Quick synopsis: in feudal Japan, the half-brother to the Shogun has been a very naughty boy.  He rapes, kills, and treats his people as he wishes.  Unfortunately for the masses, he is in line to be second-in-command to the Shogun.  When he kills the son and daughter-in-law of a high ranking advisor, exception is taken and proper action in set in motion.  Judging by the title, I’m sure you can guess where it goes from there.  It helps to have seen a few samurai films before viewing this, their customs and the code of the samurai are moderately stated, but could be confusing if you enter into it a blank slate.  The true role of a servant is to die for their master, and as such, a samurai lives to serve and protect his master with his very life as a sacrifice.  To die in vain, or of old age,  is to die a dog’s death, dishonorable and not samurai worthy.  To understand the purpose of these men is to truly understand their motive in accomplishing the task put forward.  We’re treated to multiple scenes of seppuku, or harakiri, which is the honorable suicide of a person who has been disgraced.  Not knowing this tradition could affect your understanding of the film.  So, for a better cinematic understanding (and because they freakin’ rule) you should watch as many old samurai movies as you can.

All that being said, this film kicks so much ass.  It feels closer to Kurosawa’s Seven Samurai than any other samurai film.  I like to think of it as a mix of that and Kobayashi’s Samurai Rebellion.  To clarify, I’m not saying this film is as great as either one of those two, but I think a mention of them needs to be included in any review of the subject matter.  It resembles Kurosawa’s landmark action film in more than just the numeric title, but in execution and involvement of the audience in the goal of the film (execution of an evil lord/protection of a village from evil bandits), as well as amazing action sequences that would make his predecessors proud, with a little trademark Miike blood-splattering here and there.  Where this film falls shy of Kurosawa’s classic is in character development, but I’m going to give Miike the benefit here.  13 Assassins has a running time of just over 2 hours while Seven Samurai clocks in at 3 hours and 20 mins.  We meet similar ancillary characters in both films, but they are barely or completely not fleshed out at all in 13 Assassins.  It’s not a particular detriment, but it keeps the film at a level below those films as it hovers closer to the action genre.  Given more time the characters could feel more real, but I think Miike enjoys the carnage more than the character, and that works for me too.  He took a genre that at one time knew the glory of being the pinnacle of Japanese storytelling, much the same way the Western was the paradigm of American values, a genre that has wasted away from years of exploitation, slapped the paddles on it and shocked it back to life.  I’d love to thank him personally if I could.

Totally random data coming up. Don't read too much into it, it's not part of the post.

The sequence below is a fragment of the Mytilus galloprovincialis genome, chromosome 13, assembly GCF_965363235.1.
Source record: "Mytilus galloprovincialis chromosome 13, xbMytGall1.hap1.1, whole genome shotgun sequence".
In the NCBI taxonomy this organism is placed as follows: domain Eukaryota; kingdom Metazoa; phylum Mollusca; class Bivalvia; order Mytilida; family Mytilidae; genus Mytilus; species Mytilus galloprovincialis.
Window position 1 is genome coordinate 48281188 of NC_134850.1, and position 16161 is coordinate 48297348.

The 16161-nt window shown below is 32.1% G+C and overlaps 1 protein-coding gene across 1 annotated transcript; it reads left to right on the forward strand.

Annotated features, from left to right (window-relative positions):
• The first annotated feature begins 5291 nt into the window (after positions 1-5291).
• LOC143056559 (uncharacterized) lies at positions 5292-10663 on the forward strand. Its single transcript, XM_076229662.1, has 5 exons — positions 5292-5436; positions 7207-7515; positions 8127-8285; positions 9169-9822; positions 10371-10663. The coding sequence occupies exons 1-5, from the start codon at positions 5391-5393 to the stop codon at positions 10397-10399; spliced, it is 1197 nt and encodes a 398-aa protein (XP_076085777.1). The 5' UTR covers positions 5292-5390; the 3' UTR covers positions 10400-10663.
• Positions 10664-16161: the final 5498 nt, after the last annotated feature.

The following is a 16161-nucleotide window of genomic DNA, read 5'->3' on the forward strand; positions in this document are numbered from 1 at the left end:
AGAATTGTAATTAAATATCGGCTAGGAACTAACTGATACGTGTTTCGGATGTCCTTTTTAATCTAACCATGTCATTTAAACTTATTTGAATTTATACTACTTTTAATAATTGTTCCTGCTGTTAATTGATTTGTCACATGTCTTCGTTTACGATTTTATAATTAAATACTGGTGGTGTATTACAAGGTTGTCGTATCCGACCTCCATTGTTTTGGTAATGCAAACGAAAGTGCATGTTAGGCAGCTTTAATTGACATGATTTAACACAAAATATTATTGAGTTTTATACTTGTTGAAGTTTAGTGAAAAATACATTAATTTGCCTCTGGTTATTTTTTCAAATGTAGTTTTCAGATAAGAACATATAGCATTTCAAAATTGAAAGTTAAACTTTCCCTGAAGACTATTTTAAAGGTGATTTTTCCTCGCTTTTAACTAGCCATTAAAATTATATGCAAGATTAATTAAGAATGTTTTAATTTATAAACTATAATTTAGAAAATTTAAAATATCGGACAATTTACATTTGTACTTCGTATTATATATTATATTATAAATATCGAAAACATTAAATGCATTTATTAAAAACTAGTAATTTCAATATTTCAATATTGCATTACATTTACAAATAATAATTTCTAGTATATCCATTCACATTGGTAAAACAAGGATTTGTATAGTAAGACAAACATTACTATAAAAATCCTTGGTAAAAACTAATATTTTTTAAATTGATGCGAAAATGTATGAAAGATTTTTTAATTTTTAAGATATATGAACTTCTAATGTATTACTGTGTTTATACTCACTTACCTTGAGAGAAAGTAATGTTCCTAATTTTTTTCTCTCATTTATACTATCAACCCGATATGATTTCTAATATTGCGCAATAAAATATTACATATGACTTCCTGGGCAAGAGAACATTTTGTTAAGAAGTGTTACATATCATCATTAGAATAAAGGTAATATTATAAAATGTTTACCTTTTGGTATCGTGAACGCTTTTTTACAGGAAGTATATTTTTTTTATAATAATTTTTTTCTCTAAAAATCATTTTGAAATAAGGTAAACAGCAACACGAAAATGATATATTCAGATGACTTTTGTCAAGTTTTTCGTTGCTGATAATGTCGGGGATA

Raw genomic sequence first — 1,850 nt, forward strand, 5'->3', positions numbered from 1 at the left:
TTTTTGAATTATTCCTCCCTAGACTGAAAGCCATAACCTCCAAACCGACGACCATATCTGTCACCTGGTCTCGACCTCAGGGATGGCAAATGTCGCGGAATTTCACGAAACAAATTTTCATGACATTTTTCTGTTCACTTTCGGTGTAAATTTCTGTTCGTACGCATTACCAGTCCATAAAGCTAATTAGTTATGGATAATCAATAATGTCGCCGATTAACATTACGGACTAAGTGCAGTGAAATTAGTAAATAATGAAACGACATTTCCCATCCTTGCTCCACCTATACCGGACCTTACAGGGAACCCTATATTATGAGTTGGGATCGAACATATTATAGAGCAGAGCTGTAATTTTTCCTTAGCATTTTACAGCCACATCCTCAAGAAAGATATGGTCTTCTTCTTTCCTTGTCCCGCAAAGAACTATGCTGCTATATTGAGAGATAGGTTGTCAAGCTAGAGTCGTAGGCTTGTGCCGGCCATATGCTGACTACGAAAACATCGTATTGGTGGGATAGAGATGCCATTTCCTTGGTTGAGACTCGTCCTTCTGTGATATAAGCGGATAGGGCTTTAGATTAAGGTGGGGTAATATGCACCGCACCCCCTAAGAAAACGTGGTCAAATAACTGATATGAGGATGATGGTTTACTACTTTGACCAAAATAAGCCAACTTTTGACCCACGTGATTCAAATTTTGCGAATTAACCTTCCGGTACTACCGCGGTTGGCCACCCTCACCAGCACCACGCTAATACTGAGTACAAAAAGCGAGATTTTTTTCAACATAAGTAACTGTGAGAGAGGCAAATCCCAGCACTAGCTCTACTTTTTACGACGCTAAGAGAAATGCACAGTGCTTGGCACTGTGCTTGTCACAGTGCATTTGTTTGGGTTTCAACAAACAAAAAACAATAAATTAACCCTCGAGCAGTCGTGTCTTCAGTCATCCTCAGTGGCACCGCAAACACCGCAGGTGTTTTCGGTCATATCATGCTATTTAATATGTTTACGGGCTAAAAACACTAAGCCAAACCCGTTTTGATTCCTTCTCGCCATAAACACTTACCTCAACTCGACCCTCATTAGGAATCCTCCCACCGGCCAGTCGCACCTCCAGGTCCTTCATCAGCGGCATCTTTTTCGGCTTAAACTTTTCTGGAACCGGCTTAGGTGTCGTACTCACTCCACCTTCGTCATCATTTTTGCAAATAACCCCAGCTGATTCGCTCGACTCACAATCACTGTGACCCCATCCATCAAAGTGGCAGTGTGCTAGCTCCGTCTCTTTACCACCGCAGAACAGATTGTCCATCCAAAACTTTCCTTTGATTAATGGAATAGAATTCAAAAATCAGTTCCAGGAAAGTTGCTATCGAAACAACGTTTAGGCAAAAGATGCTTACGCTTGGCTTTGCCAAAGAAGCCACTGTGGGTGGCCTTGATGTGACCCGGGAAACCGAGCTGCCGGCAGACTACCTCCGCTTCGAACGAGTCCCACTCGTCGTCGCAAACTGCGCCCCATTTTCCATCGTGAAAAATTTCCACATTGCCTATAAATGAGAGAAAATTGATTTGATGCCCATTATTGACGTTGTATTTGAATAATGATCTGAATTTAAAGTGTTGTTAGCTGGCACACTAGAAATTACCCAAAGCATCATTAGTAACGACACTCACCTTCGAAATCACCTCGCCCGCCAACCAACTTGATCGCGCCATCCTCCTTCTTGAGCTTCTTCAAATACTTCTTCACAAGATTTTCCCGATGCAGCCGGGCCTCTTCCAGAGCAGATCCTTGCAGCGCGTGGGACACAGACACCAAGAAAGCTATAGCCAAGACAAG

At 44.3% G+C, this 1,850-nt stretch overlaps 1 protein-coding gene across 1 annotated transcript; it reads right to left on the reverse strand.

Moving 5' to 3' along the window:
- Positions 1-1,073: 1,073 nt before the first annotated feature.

I don’t want to get too far into it, or get didactic and start theorizing on the similarities between the old samurai films and this one.  I felt like this was an amalgam of at least 3 or 4 films that predated it by 40 or 50 years, and by God, Takashi Miike did them justice.  It’s rare to see these days.  There doesn’t appear to be an American director who will duplicate the films of Hitchcock or Welles, or a Spanish director who can satirize life, love, and religion like Bunuel, or a European filmmaker with the personal insight and perplexing philosophical dissections as those of Bergman.  Now maybe he didn’t channel Mizoguchi and Ozu (who could?) but he did his damndest Kurosawa impression and did it strikingly well.  I only hope a newer wave of directors currently muddling in mediocrity rise up and make a film of this caliber.  If the world hadn’t taken notice of Takashi Miike before this, they better stand up and shake his hand now.